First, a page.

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Science-Fiction Poetry Anthology Reviewed

Russell Jones, ed. – Where Rockets Burn Through: Contemporary Science Fiction Poems from the UK 

(London: Penned in the Margins, 2012. Paperback, 208pp., £9.99)
 

Reviewed by Paul March-Russell 

 
Science fiction (sf) poetry has had an inglorious past. With the exception of Edwin Morgan, to whom this present collection is dedicated, few mainstream poets have attempted the genre. At the same time, poems rarely appeared in sf magazines until Michael Moorcock’s New Worlds which, as part of its avant-garde affiliations, featured the sf experiments of poets such as George MacBeth, Peter Redgrove and D.M. Thomas. The latter, especially in ‘The Head Rape’ (1968), found a narrative style and content that complemented the fiction although, in retrospect, the poems strain for hallucinogenic effects. 
 
In the US, a more promising tradition was initiated by Marilyn Hacker’s poems for her then-husband Samuel R. Delany’s novel, Babel-17 (1966). Hacker, alongside genre writers such as Thomas M. Disch, Ursula Le Guin and Gene Wolfe, contributed to a 1969 poetry magazine, Kinesis. These initiatives led to the formation, in 1978, of the Science Fiction Poetry Association. In the UK, alongside mainstream figures such as Morgan and Jeremy Reed (conspicuously absent from the present collection), Steve Sneyd has been a prolific writer, editor and publisher of sf poetry through his small press, Hilltop Press.
 
Sneyd himself contributes an introductory essay to the volume which, like Alasdair Gray’s preface, offers a genealogy of metaphysical literature (Gilgamesh, Homer, Dante, Milton) with which to justify the thematic content of contemporary sf poetry. Like similar attempts in sf criticism, such a genealogy obscures as much as it reveals about the definition and history of sf and, in this instance, sets an impossibly high standard for the poems that follow. The majority of the poems are written in the lyrical tradition with few non-lyrical experiments, such as Peter Finch’s concrete exercise ‘Mars Attacks!’ Although a number of them, such as Greg Delanty’s ‘The Event Horizon’ or Kelley Swain’s ‘Celestial Navigation’, strain for a sense of the numinous or melancholic sublime, none of the poems have the epic qualities of their alleged precursors. Instead, they tend variously towards pathos, understated irony or a vaguely modernist feeling of decrescendo.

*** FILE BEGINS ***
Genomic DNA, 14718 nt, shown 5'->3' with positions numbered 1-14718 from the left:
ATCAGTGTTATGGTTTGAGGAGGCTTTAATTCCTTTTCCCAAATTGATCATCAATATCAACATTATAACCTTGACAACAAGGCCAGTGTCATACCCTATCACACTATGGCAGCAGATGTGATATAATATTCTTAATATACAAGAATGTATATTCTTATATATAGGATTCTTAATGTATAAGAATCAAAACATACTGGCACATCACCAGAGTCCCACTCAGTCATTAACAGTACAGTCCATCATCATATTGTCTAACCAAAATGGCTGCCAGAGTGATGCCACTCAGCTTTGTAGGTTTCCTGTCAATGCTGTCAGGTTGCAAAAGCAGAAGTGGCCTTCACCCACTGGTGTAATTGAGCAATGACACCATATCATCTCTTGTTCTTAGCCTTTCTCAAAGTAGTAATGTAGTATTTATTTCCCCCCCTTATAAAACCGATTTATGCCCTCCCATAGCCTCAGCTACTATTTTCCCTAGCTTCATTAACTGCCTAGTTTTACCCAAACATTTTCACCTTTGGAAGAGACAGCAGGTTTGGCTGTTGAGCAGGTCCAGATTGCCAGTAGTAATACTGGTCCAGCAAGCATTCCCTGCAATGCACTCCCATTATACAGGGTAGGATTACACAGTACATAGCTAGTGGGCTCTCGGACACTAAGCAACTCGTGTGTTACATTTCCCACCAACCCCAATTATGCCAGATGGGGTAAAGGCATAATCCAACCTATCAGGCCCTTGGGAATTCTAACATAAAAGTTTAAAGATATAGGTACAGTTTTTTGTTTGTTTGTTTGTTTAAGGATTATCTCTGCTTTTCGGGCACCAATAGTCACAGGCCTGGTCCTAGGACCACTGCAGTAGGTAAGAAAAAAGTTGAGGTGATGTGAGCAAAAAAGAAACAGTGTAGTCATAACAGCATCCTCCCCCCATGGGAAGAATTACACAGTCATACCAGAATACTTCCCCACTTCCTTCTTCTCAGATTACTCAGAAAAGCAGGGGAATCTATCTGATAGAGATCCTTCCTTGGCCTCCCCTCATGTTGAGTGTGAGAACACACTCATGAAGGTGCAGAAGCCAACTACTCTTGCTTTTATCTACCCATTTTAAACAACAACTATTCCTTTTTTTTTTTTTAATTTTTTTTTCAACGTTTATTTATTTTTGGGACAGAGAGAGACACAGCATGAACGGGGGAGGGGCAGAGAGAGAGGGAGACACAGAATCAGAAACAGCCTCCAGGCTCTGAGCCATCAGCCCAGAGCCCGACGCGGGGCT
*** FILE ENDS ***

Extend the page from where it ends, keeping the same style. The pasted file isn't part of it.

The volume is arranged into four sections, each prefaced by a poem from Morgan’s 2010 collection, Dreams and Other Nightmares. Although Morgan’s poetry is Russell Jones’ inspiration, its inclusion commits another possible disservice to the poems that follow – he is clearly the most competent and adept practitioner in the book. Morgan’s presence, though, highlights the strong contribution of Scottish poets which begs another question: to what extent can the politics of place and dialect be harnessed to a science-fictional vision of alternate possibilities? Ken MacLeod, the celebrated sf novelist whose poetry is more often characterised by a lack of science-fictional content, indicates this reading in his poem, ‘Looking Backward, On The Year 2000’. Like Gray in his preface, I too am drawn to the poems written in Lowland Scots, such as James Robertson’s ‘Intae the Ooter’, which in contrast to the Anglophone (more specifically Hollywood) expressions that dominate commercial sf suggest alternate ways of not only articulating but also experiencing future scenarios.